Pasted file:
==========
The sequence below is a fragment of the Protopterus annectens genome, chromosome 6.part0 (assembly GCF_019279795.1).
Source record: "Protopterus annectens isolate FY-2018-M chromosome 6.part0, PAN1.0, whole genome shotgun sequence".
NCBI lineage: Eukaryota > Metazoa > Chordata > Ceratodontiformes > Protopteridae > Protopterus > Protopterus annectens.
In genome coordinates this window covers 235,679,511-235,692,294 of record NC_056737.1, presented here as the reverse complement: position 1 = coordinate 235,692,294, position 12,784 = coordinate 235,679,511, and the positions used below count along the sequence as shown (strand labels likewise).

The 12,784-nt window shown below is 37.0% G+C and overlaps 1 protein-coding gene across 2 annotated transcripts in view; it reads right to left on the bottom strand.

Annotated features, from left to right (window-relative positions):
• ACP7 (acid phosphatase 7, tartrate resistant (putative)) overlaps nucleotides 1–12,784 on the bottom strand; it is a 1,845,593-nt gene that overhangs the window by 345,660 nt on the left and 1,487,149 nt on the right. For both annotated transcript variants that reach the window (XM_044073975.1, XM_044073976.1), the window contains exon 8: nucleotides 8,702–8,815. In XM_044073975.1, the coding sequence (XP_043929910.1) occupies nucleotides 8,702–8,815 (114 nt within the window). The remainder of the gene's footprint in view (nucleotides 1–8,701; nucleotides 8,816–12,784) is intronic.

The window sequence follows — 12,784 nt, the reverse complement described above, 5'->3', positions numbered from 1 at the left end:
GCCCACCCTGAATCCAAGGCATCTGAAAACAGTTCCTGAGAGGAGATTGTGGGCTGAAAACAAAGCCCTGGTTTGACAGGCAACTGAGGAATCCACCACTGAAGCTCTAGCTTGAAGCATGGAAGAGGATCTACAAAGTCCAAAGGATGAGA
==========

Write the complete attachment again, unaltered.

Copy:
The sequence below is a fragment of the Protopterus annectens genome, chromosome 6.part0 (assembly GCF_019279795.1).
Source record: "Protopterus annectens isolate FY-2018-M chromosome 6.part0, PAN1.0, whole genome shotgun sequence".
NCBI lineage: Eukaryota > Metazoa > Chordata > Ceratodontiformes > Protopteridae > Protopterus > Protopterus annectens.
In genome coordinates this window covers 235,679,511-235,692,294 of record NC_056737.1, presented here as the reverse complement: position 1 = coordinate 235,692,294, position 12,784 = coordinate 235,679,511, and the positions used below count along the sequence as shown (strand labels likewise).

The 12,784-nt window shown below is 37.0% G+C and overlaps 1 protein-coding gene across 2 annotated transcripts in view; it reads right to left on the bottom strand.

Annotated features, from left to right (window-relative positions):
• ACP7 (acid phosphatase 7, tartrate resistant (putative)) overlaps nucleotides 1–12,784 on the bottom strand; it is a 1,845,593-nt gene that overhangs the window by 345,660 nt on the left and 1,487,149 nt on the right. For both annotated transcript variants that reach the window (XM_044073975.1, XM_044073976.1), the window contains exon 8: nucleotides 8,702–8,815. In XM_044073975.1, the coding sequence (XP_043929910.1) occupies nucleotides 8,702–8,815 (114 nt within the window). The remainder of the gene's footprint in view (nucleotides 1–8,701; nucleotides 8,816–12,784) is intronic.

The window sequence follows — 12,784 nt, the reverse complement described above, 5'->3', positions numbered from 1 at the left end:
GCCCACCCTGAATCCAAGGCATCTGAAAACAGTTCCTGAGAGGAGATTGTGGGCTGAAAACAAAGCCCTGGTTTGACAGGCAACTGAGGAATCCACCACTGAAGCTCTAGCTTGAAGCATGGAAGAGGATCTACAAAGTCCAAAGGATGAGA